Ambulance 726 (two Emergency Medical Technician-Paramedics [EMT-Ps] and one EMT-Basic) was dispatched at 1910 hours and arrived at 1914 hours. It is standard practice for the ambulance to be dispatched on all structure fires. Additionally, an EMT-P/FF (also a volunteer member of the involved Fire Department) responded in his privately-owned vehicle. Upon arrival, the ambulance notified the Assistant Chief and was positioned approximately one-half block away.
The victim removed a 2-foot square section of the wooden tongue-and-groove siding utilizing the Halligan tool. After removing the siding, the victim and another fire fighter ascended the ladder to the roof in anticipation of performing ventilation. Due to the clear conditions on the roof, the victim was not utilizing SCBAs air while on the roof.
The entry team knocked the fire down and began to perform overhaul. As their SCBAs low-air alarms began to sound, the Safety Officer advised the entry team to exit the dwelling. After the entry team exited the dwelling, the backup team entered to continue overhaul. The entry team stood by at the side of the dwelling. At 1935 hours, the victim descended the ladder from the roof and walked to the south side of the dwelling in anticipation of assisting the backup team. As the victim neared the entry team, he grabbed a fire fighter’s shoulder and collapsed. Initially, the fire fighter thought the victim had tripped and he knelt down to assist the victim, but after assessing the victim and finding him unresponsive, the fire fighter called for EMTs’ assistance. The EMT-P/FF found the victim unresponsive, and observing cervical spine precautions, performed a modified jaw thrust to open the victim’s airway. The victim gasped a few times, then stopped breathing. The ambulance crew brought equipment to the victim’s location, an oral airway was inserted and assisted ventilation was performed via a demand-valve mask and oxygen. To check the victim’s pulse, the victim’s turnout coat, SCBAs strap, and clothing (two sweat shirts) had to be cut and the gear removed. Inside the ambulance, assisted ventilating with demand-valve mask and oxygen continued. A heart monitor was attached to the victim at 1939 hours which revealed ventricular fibrillation (V. Fib.). The victim was checked for a pulse, found to be pulse less, and one shock (cardioversion) was delivered. The ambulance departed the scene at 1940 hours. En route to the hospital, two more shocks were delivered. The monitor again revealed V. Fib. and CPR (chest compressions and bag-valve mask ventilating) was begun. En route to the hospital, two attempts at incubation were unsuccessful due to the victim vomiting and assisted ventilating were continued via bag-valve-mask and 100% oxygen. Intravenous access was obtained and ACES protocols were followed. At 1944 hours, the heart monitor revealed systole and CPR continued. The ambulance arrived at the hospital at 1957 hours. ACES protocols were continued in the emergency department for 8 minutes until the victim was pronounced dead at 2005 hours.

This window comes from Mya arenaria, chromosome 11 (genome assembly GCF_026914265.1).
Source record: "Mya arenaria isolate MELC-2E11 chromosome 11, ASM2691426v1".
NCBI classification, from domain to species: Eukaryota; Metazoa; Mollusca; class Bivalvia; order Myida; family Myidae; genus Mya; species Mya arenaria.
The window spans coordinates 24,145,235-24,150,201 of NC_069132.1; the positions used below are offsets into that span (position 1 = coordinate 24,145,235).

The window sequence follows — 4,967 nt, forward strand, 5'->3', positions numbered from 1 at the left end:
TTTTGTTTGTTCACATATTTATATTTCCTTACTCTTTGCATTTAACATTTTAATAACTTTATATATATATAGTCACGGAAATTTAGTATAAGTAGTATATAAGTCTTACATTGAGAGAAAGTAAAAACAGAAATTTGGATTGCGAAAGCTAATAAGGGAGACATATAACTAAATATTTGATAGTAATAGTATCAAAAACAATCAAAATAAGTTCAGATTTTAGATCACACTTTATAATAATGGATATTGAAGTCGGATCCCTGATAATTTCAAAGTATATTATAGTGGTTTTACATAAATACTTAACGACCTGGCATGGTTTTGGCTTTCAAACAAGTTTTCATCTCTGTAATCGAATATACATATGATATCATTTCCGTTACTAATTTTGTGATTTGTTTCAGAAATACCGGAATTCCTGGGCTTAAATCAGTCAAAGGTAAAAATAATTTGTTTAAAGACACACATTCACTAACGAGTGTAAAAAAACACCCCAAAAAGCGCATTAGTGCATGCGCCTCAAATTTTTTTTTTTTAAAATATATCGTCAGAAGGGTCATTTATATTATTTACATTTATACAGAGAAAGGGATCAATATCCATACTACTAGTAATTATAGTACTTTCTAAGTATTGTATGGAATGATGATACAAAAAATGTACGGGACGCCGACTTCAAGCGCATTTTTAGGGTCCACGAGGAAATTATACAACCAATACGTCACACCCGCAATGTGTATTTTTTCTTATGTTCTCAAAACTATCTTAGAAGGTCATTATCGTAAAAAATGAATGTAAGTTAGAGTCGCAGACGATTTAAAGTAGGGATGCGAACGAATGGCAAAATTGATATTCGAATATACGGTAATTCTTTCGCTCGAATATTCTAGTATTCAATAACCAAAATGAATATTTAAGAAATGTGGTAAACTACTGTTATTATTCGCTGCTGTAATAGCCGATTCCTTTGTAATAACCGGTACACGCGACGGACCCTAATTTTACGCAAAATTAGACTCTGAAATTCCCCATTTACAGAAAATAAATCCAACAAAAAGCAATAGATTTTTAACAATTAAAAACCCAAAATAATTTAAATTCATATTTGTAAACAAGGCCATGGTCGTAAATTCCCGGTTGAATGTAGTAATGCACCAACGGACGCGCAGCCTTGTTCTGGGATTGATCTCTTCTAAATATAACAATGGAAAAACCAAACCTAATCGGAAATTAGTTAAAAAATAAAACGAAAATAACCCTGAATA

Medical Findings. The death certificate, completed by the County Coroner, listed "occlusive coronary artery disease" as the immediate cause of death. The death certificate also listed "atherosclerotic vascular disease" as other significant conditions. His blood carbon monoxide level was 4%, within the normal range for a smoker.
Medical records indicated that the victim had three coronary artery disease (CAD) risk factors: male gender, smoking, and family history. In November 1999, the victim’s private physician ordered an exercise stress test (EST) for recurrent chest pain occurring after exercise or labor intensive work. He exercised for 12 ½ minutes and achieved Stage 4 of the Bruce Protocol (4.2 mph, 16% grade). He stopped due to fatigue and knee pain. No chest pain, no abnormal ST segment changes, no arrhythmias, or abnormal blood pressure response was reported.
Pertinent findings from the autopsy, performed by the hospital pathologist on February 7, 2000, are listed below:
• Atherosclerotic vascular disease
Severe coronary artery disease
Right coronary artery, 75% stenotic
Left circumflex artery, 80% stenotic
Left anterior descending artery unavailable due to organ harvesting for donation
• Focal contraction band necrosis in the right ventricle
• Acute pulmonary congestion, agonal
• Pulmonary anthracosis without emphysema
• Carbon monoxide level of 4%